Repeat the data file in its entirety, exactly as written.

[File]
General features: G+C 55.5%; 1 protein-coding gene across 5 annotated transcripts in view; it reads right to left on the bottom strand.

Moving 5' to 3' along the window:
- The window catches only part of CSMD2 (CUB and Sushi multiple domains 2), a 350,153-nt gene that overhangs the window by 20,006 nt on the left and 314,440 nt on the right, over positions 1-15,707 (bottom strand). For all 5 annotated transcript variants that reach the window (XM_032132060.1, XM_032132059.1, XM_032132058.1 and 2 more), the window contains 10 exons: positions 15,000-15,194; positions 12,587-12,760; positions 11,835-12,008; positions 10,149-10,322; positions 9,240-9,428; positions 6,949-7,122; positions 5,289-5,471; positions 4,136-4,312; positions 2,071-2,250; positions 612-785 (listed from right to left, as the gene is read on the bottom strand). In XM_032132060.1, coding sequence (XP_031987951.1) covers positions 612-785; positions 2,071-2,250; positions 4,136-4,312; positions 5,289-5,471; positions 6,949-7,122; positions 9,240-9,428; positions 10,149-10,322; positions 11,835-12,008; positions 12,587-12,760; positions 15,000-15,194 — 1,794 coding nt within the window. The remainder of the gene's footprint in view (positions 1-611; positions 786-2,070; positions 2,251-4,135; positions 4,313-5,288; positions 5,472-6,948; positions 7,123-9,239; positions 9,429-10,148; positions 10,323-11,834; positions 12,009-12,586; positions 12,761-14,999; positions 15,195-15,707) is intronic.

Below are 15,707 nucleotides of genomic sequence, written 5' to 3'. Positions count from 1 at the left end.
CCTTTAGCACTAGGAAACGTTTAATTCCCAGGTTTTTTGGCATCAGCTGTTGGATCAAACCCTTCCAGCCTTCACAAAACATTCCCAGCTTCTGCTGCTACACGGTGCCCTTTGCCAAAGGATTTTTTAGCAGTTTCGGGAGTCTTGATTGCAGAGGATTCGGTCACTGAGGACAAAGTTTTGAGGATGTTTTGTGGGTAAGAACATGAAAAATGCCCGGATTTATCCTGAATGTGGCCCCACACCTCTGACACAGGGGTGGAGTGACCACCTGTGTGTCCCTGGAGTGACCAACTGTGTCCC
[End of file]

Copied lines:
General features: G+C 55.5%; 1 protein-coding gene across 5 annotated transcripts in view; it reads right to left on the bottom strand.

Moving 5' to 3' along the window:
- The window catches only part of CSMD2 (CUB and Sushi multiple domains 2), a 350,153-nt gene that overhangs the window by 20,006 nt on the left and 314,440 nt on the right, over positions 1-15,707 (bottom strand). For all 5 annotated transcript variants that reach the window (XM_032132060.1, XM_032132059.1, XM_032132058.1 and 2 more), the window contains 10 exons: positions 15,000-15,194; positions 12,587-12,760; positions 11,835-12,008; positions 10,149-10,322; positions 9,240-9,428; positions 6,949-7,122; positions 5,289-5,471; positions 4,136-4,312; positions 2,071-2,250; positions 612-785 (listed from right to left, as the gene is read on the bottom strand). In XM_032132060.1, coding sequence (XP_031987951.1) covers positions 612-785; positions 2,071-2,250; positions 4,136-4,312; positions 5,289-5,471; positions 6,949-7,122; positions 9,240-9,428; positions 10,149-10,322; positions 11,835-12,008; positions 12,587-12,760; positions 15,000-15,194 — 1,794 coding nt within the window. The remainder of the gene's footprint in view (positions 1-611; positions 786-2,070; positions 2,251-4,135; positions 4,313-5,288; positions 5,472-6,948; positions 7,123-9,239; positions 9,429-10,148; positions 10,323-11,834; positions 12,009-12,586; positions 12,761-14,999; positions 15,195-15,707) is intronic.

Below are 15,707 nucleotides of genomic sequence, written 5' to 3'. Positions count from 1 at the left end.
CCTTTAGCACTAGGAAACGTTTAATTCCCAGGTTTTTTGGCATCAGCTGTTGGATCAAACCCTTCCAGCCTTCACAAAACATTCCCAGCTTCTGCTGCTACACGGTGCCCTTTGCCAAAGGATTTTTTAGCAGTTTCGGGAGTCTTGATTGCAGAGGATTCGGTCACTGAGGACAAAGTTTTGAGGATGTTTTGTGGGTAAGAACATGAAAAATGCCCGGATTTATCCTGAATGTGGCCCCACACCTCTGACACAGGGGTGGAGTGACCACCTGTGTGTCCCTGGAGTGACCAACTGTGTCCC